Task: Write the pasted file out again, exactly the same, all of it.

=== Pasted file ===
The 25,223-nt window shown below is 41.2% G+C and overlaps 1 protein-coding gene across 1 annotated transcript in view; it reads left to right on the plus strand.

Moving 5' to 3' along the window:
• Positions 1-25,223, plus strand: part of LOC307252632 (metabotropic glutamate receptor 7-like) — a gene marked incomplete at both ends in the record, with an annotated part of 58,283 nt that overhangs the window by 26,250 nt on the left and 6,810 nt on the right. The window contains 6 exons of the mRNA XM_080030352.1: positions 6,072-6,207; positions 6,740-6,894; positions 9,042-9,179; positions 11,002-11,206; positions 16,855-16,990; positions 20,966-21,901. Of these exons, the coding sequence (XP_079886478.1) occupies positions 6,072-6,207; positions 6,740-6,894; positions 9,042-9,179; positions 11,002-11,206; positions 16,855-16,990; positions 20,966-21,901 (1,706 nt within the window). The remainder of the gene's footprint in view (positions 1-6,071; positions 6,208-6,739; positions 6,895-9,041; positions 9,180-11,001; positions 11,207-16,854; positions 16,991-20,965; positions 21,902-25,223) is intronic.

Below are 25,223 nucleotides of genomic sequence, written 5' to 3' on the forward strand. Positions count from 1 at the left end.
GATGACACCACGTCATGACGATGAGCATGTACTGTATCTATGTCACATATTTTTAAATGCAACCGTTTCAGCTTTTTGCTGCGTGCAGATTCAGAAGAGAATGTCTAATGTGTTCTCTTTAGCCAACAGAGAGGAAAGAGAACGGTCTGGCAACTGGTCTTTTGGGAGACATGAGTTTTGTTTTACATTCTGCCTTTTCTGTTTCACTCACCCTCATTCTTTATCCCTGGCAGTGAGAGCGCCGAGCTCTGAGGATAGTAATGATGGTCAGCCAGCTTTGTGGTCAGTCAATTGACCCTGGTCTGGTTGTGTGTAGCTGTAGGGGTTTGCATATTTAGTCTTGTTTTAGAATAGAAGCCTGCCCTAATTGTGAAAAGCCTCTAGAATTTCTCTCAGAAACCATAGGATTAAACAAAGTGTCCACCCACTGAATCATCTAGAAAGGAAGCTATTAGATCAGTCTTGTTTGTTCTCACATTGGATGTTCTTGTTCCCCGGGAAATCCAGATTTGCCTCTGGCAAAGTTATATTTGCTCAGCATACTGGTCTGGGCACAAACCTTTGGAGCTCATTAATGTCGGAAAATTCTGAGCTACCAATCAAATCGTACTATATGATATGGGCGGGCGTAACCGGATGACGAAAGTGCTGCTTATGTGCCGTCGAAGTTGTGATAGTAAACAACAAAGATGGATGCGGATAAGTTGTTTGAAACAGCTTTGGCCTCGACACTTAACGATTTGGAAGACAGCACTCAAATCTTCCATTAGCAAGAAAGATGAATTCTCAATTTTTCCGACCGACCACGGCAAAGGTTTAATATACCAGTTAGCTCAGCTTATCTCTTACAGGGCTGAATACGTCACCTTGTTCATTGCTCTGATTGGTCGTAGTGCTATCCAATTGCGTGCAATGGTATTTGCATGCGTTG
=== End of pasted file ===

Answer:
The 25,223-nt window shown below is 41.2% G+C and overlaps 1 protein-coding gene across 1 annotated transcript in view; it reads left to right on the plus strand.

Moving 5' to 3' along the window:
• Positions 1-25,223, plus strand: part of LOC307252632 (metabotropic glutamate receptor 7-like) — a gene marked incomplete at both ends in the record, with an annotated part of 58,283 nt that overhangs the window by 26,250 nt on the left and 6,810 nt on the right. The window contains 6 exons of the mRNA XM_080030352.1: positions 6,072-6,207; positions 6,740-6,894; positions 9,042-9,179; positions 11,002-11,206; positions 16,855-16,990; positions 20,966-21,901. Of these exons, the coding sequence (XP_079886478.1) occupies positions 6,072-6,207; positions 6,740-6,894; positions 9,042-9,179; positions 11,002-11,206; positions 16,855-16,990; positions 20,966-21,901 (1,706 nt within the window). The remainder of the gene's footprint in view (positions 1-6,071; positions 6,208-6,739; positions 6,895-9,041; positions 9,180-11,001; positions 11,207-16,854; positions 16,991-20,965; positions 21,902-25,223) is intronic.

Below are 25,223 nucleotides of genomic sequence, written 5' to 3' on the forward strand. Positions count from 1 at the left end.
GATGACACCACGTCATGACGATGAGCATGTACTGTATCTATGTCACATATTTTTAAATGCAACCGTTTCAGCTTTTTGCTGCGTGCAGATTCAGAAGAGAATGTCTAATGTGTTCTCTTTAGCCAACAGAGAGGAAAGAGAACGGTCTGGCAACTGGTCTTTTGGGAGACATGAGTTTTGTTTTACATTCTGCCTTTTCTGTTTCACTCACCCTCATTCTTTATCCCTGGCAGTGAGAGCGCCGAGCTCTGAGGATAGTAATGATGGTCAGCCAGCTTTGTGGTCAGTCAATTGACCCTGGTCTGGTTGTGTGTAGCTGTAGGGGTTTGCATATTTAGTCTTGTTTTAGAATAGAAGCCTGCCCTAATTGTGAAAAGCCTCTAGAATTTCTCTCAGAAACCATAGGATTAAACAAAGTGTCCACCCACTGAATCATCTAGAAAGGAAGCTATTAGATCAGTCTTGTTTGTTCTCACATTGGATGTTCTTGTTCCCCGGGAAATCCAGATTTGCCTCTGGCAAAGTTATATTTGCTCAGCATACTGGTCTGGGCACAAACCTTTGGAGCTCATTAATGTCGGAAAATTCTGAGCTACCAATCAAATCGTACTATATGATATGGGCGGGCGTAACCGGATGACGAAAGTGCTGCTTATGTGCCGTCGAAGTTGTGATAGTAAACAACAAAGATGGATGCGGATAAGTTGTTTGAAACAGCTTTGGCCTCGACACTTAACGATTTGGAAGACAGCACTCAAATCTTCCATTAGCAAGAAAGATGAATTCTCAATTTTTCCGACCGACCACGGCAAAGGTTTAATATACCAGTTAGCTCAGCTTATCTCTTACAGGGCTGAATACGTCACCTTGTTCATTGCTCTGATTGGTCGTAGTGCTATCCAATTGCGTGCAATGGTATTTGCATGCGTTG